2. training in the wrong way - Well, yeah, see above. I'm lucky to have a great trainer right now who's helping me do better.

3. stuck with an unsuited horse - Actually, I don't really think so. I love my horse and was really lucky to *happen* into owning her for nearly nothing… not grand prix material, but she has all the potential I need at this time.

4. stuck with a life situation that didn't allow for more commitment - Sure, it's hectic in my world, but we can all find a way to make time. Mutitasking is our friend!

5. wanting more but cant afford it... I probably could if my husband wouldn't want to keel over at the idea, but what I want more of before I do that is time, so I'll wait till I have no more kids in the house, full-time work, etc. and can actually devote myself entirely to "the" horse, when I get there! And then I'll sweet talk hubby about it :)

Mozart
Mar. 18, 2010, 03:34 PM
Where's the box to check #6....all of the above! LOL

pintopiaffe
Mar. 18, 2010, 05:00 PM
Oh, I thought you were speaking literally.

As, on the road, on pavement, because it is Spring. :uhoh:

Which is "me" (waves hand from the back of the short bus)

and I guess this is #'s 4 & 5? No indoor, hours/days of work don't allow trailering to indoor just at this moment... and career/location/life choices mean I can't afford to just send the horse to training. Which I wouldn't want, anyway... but in March and April, it's mighty tempting... ;)

Besides, I live on a mountain. Walking on pavement roads uphill and downhill for a few weeks is a fabulous base. ;)

mp
Mar. 18, 2010, 05:12 PM
I don't even know where to start but...

To err in training is to be a human. To forgive is to be a horse.
(I wish I was poetic and could come up w/ something better)

To err is human; to forgive, equine. :yes:

lizathenag
Mar. 18, 2010, 05:15 PM
as long as the cul-de-sac has good footing, I am content!


actually, I spend almost all my time on the trail and the horse and I are very happy.

swgarasu
Mar. 18, 2010, 06:23 PM
from Ton's quote....in the Karl vs. Heuschman thread...

who feels like they have been....
1. erring
2. training in the wrong way
3. stuck with an unsuited horse
4. stuck with a life situation that didn't allow for more commitment
5. wanting more but cant afford it...


spill your frustrations here...let's see if we can find some solutions...

Hee,
1. Yeah, I make mistakes and have bad habits.
2. Not really
3. Kind of - talented but challenging.
4. Yes, but I love my life so I wouldn't change most of it.
5. Yes

I dunno, I have mostly accepted that I am not where I wish I was. But I have been faced with nothing, so getting back to where I was (or near it) is more wonderful than it used to be. :)

But yeah, once I get "hungry" again it might be nice to know how to get out of the cul-de-sac... :)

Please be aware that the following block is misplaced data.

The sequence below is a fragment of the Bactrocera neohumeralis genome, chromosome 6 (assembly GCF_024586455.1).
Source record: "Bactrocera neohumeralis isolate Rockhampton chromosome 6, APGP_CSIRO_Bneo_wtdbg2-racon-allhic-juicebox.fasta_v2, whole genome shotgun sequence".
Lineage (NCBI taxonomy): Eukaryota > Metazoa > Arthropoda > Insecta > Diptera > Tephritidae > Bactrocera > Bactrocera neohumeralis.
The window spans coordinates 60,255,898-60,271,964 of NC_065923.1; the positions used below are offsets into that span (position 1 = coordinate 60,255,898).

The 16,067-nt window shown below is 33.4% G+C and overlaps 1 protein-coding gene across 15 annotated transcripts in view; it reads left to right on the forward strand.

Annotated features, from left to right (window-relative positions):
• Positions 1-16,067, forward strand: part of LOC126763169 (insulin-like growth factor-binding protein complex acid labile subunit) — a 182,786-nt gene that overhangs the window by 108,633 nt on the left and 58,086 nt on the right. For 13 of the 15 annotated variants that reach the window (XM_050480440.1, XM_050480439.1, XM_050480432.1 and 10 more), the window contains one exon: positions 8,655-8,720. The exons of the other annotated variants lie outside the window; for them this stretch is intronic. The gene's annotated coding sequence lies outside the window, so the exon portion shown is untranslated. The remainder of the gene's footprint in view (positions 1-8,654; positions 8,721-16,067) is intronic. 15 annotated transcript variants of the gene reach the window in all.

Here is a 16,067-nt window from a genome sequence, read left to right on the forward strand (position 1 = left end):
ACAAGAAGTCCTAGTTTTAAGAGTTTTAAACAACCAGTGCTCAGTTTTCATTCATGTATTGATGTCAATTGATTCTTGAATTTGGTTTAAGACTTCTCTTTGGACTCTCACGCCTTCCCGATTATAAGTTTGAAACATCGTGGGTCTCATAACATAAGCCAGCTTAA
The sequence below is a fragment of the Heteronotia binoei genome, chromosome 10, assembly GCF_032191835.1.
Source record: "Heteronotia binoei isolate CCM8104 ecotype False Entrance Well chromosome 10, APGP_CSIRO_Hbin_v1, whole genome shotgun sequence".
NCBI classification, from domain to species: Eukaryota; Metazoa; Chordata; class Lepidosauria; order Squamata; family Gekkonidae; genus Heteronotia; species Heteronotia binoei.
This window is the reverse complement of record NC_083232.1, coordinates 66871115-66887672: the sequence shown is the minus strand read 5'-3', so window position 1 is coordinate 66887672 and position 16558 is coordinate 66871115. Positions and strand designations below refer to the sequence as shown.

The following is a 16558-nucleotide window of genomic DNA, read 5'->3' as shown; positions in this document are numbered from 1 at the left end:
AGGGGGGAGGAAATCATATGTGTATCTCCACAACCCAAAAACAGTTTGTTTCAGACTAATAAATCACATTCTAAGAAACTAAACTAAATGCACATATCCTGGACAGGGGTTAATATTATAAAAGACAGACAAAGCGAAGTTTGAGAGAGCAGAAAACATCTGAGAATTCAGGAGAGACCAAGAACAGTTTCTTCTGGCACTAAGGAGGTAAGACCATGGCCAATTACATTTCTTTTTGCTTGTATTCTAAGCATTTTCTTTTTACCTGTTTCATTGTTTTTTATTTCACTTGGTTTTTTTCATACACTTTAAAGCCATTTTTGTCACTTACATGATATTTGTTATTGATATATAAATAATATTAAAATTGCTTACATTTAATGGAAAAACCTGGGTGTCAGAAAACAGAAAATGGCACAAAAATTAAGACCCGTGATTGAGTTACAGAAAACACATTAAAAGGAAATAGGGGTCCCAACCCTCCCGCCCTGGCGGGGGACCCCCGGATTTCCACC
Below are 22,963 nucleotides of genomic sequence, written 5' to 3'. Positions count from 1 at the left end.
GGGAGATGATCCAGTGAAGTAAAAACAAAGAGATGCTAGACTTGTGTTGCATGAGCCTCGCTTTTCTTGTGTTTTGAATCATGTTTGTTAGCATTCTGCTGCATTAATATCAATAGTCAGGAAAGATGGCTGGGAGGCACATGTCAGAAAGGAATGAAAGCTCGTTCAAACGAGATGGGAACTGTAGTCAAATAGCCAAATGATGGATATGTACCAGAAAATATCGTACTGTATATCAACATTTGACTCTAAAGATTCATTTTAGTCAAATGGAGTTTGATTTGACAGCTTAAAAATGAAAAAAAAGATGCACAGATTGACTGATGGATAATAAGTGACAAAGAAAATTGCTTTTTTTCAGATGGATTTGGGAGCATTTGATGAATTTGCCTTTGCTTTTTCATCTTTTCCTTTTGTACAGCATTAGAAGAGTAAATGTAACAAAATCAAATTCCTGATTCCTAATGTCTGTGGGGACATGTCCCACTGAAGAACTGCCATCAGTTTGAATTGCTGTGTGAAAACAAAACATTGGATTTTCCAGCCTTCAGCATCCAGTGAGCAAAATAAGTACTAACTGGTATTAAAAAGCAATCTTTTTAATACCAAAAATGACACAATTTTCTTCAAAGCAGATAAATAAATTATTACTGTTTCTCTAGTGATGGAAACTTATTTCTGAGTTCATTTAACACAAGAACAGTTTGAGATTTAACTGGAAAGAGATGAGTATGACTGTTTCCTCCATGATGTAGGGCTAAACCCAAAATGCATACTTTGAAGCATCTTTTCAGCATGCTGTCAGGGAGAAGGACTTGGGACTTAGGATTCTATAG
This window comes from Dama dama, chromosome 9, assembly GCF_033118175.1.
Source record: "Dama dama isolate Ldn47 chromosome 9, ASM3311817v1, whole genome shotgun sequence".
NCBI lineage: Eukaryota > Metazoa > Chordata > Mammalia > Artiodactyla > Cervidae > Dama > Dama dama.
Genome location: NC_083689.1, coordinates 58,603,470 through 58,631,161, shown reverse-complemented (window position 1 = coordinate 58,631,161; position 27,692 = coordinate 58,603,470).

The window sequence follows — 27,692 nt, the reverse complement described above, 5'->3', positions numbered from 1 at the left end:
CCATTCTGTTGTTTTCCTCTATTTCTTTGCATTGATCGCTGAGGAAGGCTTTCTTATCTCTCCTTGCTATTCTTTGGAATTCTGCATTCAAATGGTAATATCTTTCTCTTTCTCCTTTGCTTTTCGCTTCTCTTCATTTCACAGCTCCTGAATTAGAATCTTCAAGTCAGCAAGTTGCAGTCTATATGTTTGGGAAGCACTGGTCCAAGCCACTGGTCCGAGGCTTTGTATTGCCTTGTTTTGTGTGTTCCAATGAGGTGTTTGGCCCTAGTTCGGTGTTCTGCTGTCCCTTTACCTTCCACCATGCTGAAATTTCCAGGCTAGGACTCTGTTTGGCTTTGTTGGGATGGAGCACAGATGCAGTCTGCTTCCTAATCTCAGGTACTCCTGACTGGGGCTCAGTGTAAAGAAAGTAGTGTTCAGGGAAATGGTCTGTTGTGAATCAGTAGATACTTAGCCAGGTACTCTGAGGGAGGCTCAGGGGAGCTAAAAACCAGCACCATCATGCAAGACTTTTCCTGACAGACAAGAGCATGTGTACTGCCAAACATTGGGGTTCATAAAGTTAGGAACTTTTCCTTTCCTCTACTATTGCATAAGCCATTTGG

Vesper Sparrow
Mar. 18, 2010, 09:47 PM
This winter has in many ways been a total write-off in terms of accomplishing the things I needed to in order to get to TR level on my greenie. Particularly when I compare myself with other riders at the barn, I'm way behind on my stated goals. However, I do have a plan now and it may work--maybe I'll get there halfway through the summer.

On the other hand, I've accomplished other things in my riding that are less tangible but maybe more important, like riding through stuff that I could not have done six months ago.

So sometimes you think you are in a cul-de-sac but you've actually made progress, only not in the areas you thought you needed.

joiedevie99
Mar. 18, 2010, 10:37 PM
1. erring - Of course- but I try hard to make new mistakes every day

2. training in the wrong way - No. I have wonderful trainers who gladly inform me when I'm not on the right track, whether I'm having an official lesson or not.

3. stuck with an unsuited horse - Well- I brought quite a few horses from nowhere to 2nd, and either leases ended, went lame, etc. So I went out and bought my dream horse. He's entirely suitable and I love him!!!

4. stuck with a life situation that didn't allow for more commitment - Well, yes. In order to afford said dream horse, and full training for myself, I have to work a lot. I fit in 6 trips to the barn per week - but I wish I had more time for fitness work, and I wish I could swing another horse. I definitely feel like I just need more time to practice some things than is best for my one horse.

5. wanting more but cant afford it. I can't complain- my parents broke the expense of horses issue to me very young, and encouraged a job that would help me make the money I need. I can't winter in FL, or keep two show horses- but I do well, and hopefully in the future those things will be possible.